The trend of people consuming content and interacting on mobile platforms (smartphones and tablets) is undeniable and some have called it the beginning of the post-PC era. Content producers and marketers are faced with integrating a mobile strategy into their customer engagement plans – and quickly. The question many companies are wrestling with is do we develop a native app for iOS and Android or do we create a mobile website or both. The answer is not cut and dried and like most things in life – the answer depends on who you are, whom you are talking to and about what.
Both approaches have pros and cons. Here is a quick review from EConsultancy.com:
Native apps are programmed using Objective C on the iPhone or using Java on Android devices.
• Native apps make use of all the phone’s features, such as the mobile phone camera, geolocation, and the user’s address book.
• Native apps do not need to be connected to the Internet to be used.
• A native app is specific to the mobile handset it is run on, since it uses the features of that specific handset.
• Native apps can be distributed on the phone’s marketplace (e.g. Apple Store for iPhone or Ovi store for Nokia handsets).
Web apps run in the phone’s browser.
• This means the app works across all devices, and ensures cross-platform compatibility.
• The same base code can be used to support all devices, including iPhone and Android.
• However, web apps do not make use of the phone’s other features, such as the camera or geolocation.
• Web apps cannot be deployed to the phone’s marketplace.
Hybrid mobile apps are a mix between these two types of mobile applications.
• A hybrid app is a native app with embedded HTML.
• Selected portions of the app are written using web technologies.
• The web portions can be downloaded from the web, or packaged within the app.
• This option allows companies to reap all the benefits of native apps while ensuring longevity associated with well-established web technologies.
• The Facebook app is an example of a hybrid app; it is downloaded from the app store and has all the features of a native app, but requires updates from the web to function.
Questions for a marketer to answer while deciding which mobile road to take.
1. Who is your primary audience/customer? What is their preference and how do they like to interact with brands/companies?
2. What type of content are you distributing – do you have video/audio?
3. Do you sell your products online?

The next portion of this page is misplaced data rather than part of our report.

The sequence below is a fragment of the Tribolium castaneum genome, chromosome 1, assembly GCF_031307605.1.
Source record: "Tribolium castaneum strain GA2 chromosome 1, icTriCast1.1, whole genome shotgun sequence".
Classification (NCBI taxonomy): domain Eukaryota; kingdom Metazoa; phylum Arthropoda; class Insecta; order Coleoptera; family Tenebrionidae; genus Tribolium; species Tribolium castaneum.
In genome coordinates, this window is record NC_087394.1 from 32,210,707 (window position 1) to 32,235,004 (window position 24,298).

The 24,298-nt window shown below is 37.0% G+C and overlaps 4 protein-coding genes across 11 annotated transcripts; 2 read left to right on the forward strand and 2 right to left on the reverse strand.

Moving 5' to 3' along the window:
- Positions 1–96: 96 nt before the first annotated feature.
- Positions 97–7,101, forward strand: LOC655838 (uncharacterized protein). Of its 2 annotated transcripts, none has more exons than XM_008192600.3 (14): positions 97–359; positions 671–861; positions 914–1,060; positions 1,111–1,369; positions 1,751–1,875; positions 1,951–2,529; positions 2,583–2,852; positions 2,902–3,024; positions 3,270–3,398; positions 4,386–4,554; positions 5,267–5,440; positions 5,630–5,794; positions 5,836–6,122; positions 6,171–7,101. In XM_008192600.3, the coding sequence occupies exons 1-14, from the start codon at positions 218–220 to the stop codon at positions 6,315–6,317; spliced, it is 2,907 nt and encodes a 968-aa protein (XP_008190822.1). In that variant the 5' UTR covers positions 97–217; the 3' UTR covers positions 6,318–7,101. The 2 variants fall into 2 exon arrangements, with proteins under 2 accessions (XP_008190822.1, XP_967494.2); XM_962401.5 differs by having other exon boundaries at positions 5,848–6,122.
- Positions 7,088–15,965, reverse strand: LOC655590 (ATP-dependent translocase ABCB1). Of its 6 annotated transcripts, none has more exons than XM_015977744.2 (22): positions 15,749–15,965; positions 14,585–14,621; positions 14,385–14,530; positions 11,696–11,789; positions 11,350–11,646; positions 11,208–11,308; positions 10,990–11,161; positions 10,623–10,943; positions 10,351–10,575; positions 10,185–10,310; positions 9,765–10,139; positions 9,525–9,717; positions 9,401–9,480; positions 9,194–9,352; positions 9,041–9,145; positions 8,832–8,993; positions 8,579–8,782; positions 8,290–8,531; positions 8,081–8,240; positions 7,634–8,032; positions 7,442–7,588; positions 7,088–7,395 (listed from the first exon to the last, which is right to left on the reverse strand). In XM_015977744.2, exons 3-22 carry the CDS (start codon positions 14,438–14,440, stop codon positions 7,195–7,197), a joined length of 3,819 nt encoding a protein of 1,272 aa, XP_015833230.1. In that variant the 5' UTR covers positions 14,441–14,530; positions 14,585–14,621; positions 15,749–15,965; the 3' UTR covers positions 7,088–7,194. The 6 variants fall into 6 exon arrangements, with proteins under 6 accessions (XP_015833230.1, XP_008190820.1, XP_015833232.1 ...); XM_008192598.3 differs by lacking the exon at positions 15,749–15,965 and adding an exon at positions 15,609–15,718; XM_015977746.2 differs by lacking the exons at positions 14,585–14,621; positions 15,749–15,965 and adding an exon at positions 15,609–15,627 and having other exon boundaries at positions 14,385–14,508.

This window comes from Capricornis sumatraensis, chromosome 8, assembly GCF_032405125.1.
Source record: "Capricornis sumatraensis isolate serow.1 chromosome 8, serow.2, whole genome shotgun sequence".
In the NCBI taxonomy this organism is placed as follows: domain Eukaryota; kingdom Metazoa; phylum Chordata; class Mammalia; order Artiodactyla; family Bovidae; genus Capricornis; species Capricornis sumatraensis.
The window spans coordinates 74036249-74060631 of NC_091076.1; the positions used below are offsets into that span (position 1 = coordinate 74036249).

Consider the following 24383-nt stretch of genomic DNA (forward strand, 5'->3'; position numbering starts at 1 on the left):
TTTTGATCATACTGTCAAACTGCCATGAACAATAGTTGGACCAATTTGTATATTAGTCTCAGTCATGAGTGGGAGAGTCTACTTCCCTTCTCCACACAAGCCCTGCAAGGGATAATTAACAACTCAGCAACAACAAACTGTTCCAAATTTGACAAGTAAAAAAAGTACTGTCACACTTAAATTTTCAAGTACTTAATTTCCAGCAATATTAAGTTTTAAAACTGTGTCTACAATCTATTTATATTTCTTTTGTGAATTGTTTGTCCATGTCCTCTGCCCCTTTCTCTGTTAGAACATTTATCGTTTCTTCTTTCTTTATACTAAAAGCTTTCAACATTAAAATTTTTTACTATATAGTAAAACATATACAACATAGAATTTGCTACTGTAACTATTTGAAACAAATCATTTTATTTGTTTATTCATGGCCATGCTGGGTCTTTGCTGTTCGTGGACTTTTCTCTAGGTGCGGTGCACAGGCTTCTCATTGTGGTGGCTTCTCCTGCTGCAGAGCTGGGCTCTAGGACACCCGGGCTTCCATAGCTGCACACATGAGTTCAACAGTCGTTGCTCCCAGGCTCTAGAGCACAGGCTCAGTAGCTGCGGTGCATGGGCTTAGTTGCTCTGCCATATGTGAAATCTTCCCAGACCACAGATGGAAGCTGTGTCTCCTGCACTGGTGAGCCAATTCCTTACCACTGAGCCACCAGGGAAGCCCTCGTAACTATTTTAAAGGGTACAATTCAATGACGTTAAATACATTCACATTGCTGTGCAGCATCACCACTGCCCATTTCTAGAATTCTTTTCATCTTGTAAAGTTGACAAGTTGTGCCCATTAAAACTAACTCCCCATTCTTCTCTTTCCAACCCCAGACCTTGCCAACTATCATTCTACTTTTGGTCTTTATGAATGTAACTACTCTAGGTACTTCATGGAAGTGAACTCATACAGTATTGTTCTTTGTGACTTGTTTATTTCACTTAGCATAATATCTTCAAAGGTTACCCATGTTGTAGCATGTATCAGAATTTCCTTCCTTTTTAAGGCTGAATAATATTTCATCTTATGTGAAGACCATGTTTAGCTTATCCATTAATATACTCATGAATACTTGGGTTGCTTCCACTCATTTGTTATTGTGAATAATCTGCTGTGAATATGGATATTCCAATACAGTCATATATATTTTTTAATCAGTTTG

4. How much are you willing to invest? Marketing decisions often come down to a question of budget.
This research from eMarketer shows how and why consumers use mobile sites vs. native apps.
If you are selling online and need a tie in to back end systems you may be better off with a mobile optimized site. Or, if you are distributing content in ordinary forms such as a blog, a mobile site may also be more than adequate.
The main advantage to apps is two fold – it takes advantage of the phone properties (phone, camera, geo-location) and works well with social media/text/email ties in for sharing. The other advantage is marketing – you are promoted in the App Store, you appear on the face of the customer’s phone and there is something cool and sexy about having an App. Having a mobile enabled site may be all you need, but it won’t get anyone excited.
There is value to being on the face of a customer’s phone, a device that is with them all day and in all places. It is not an overstatement to say that people develop an emotional connection with their phone so being on the phone face helps build a relationship. With a mobile site, you can hope to be bookmarked or perhaps the user knows how to place an icon shortcut to your site on their phone from their browser. It is easy to do, but many people don’t know about it or don’t bother to do it.
On the flip side, creating a native app can be expensive, time consuming and needs updating. Before creating a native app you need to ask yourself if it is going to bring real value and utility to your audience or are you just going for the cool factor. For many companies, a well-done mobile site using HTML5 and/or responsive web design may be the ticket to mobile success. The bottom line is if the utility is there and you have the budget, creating both could cover all your bases. Overall, the most important factor to remember is that need to be everywhere your customers go to consume and interact with information.